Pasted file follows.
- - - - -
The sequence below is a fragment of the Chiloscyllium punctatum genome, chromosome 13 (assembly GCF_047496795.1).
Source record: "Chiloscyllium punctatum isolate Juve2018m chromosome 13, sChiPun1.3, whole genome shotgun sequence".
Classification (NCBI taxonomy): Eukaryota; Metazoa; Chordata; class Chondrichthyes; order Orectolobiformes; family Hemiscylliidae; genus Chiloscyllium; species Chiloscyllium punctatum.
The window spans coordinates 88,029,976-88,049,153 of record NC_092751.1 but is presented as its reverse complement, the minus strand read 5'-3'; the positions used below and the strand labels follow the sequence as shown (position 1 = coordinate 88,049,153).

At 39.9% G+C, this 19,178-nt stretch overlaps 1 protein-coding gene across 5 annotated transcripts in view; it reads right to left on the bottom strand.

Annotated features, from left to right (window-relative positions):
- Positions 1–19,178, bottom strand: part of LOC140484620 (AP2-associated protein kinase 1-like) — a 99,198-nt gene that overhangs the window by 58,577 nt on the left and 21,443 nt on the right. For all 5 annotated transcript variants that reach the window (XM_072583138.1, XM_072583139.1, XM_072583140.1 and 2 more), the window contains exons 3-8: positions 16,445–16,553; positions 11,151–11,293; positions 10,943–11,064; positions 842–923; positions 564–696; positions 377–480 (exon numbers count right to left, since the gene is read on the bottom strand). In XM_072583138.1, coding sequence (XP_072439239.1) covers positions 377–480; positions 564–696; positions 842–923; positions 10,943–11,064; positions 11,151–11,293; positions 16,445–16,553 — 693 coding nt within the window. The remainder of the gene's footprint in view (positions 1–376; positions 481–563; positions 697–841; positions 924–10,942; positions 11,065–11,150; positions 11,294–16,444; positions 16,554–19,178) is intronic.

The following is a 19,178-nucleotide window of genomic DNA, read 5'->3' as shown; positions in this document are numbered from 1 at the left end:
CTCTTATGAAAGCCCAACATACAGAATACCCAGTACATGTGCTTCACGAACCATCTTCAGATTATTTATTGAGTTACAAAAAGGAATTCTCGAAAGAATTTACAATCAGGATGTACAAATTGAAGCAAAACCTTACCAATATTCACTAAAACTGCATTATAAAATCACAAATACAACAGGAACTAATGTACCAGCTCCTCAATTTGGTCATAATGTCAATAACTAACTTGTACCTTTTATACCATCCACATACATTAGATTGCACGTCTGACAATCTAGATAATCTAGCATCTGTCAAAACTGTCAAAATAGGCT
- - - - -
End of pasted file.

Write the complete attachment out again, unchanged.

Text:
The sequence below is a fragment of the Chiloscyllium punctatum genome, chromosome 13 (assembly GCF_047496795.1).
Source record: "Chiloscyllium punctatum isolate Juve2018m chromosome 13, sChiPun1.3, whole genome shotgun sequence".
Classification (NCBI taxonomy): Eukaryota; Metazoa; Chordata; class Chondrichthyes; order Orectolobiformes; family Hemiscylliidae; genus Chiloscyllium; species Chiloscyllium punctatum.
The window spans coordinates 88,029,976-88,049,153 of record NC_092751.1 but is presented as its reverse complement, the minus strand read 5'-3'; the positions used below and the strand labels follow the sequence as shown (position 1 = coordinate 88,049,153).

At 39.9% G+C, this 19,178-nt stretch overlaps 1 protein-coding gene across 5 annotated transcripts in view; it reads right to left on the bottom strand.

Annotated features, from left to right (window-relative positions):
- Positions 1–19,178, bottom strand: part of LOC140484620 (AP2-associated protein kinase 1-like) — a 99,198-nt gene that overhangs the window by 58,577 nt on the left and 21,443 nt on the right. For all 5 annotated transcript variants that reach the window (XM_072583138.1, XM_072583139.1, XM_072583140.1 and 2 more), the window contains exons 3-8: positions 16,445–16,553; positions 11,151–11,293; positions 10,943–11,064; positions 842–923; positions 564–696; positions 377–480 (exon numbers count right to left, since the gene is read on the bottom strand). In XM_072583138.1, coding sequence (XP_072439239.1) covers positions 377–480; positions 564–696; positions 842–923; positions 10,943–11,064; positions 11,151–11,293; positions 16,445–16,553 — 693 coding nt within the window. The remainder of the gene's footprint in view (positions 1–376; positions 481–563; positions 697–841; positions 924–10,942; positions 11,065–11,150; positions 11,294–16,444; positions 16,554–19,178) is intronic.

The following is a 19,178-nucleotide window of genomic DNA, read 5'->3' as shown; positions in this document are numbered from 1 at the left end:
CTCTTATGAAAGCCCAACATACAGAATACCCAGTACATGTGCTTCACGAACCATCTTCAGATTATTTATTGAGTTACAAAAAGGAATTCTCGAAAGAATTTACAATCAGGATGTACAAATTGAAGCAAAACCTTACCAATATTCACTAAAACTGCATTATAAAATCACAAATACAACAGGAACTAATGTACCAGCTCCTCAATTTGGTCATAATGTCAATAACTAACTTGTACCTTTTATACCATCCACATACATTAGATTGCACGTCTGACAATCTAGATAATCTAGCATCTGTCAAAACTGTCAAAATAGGCT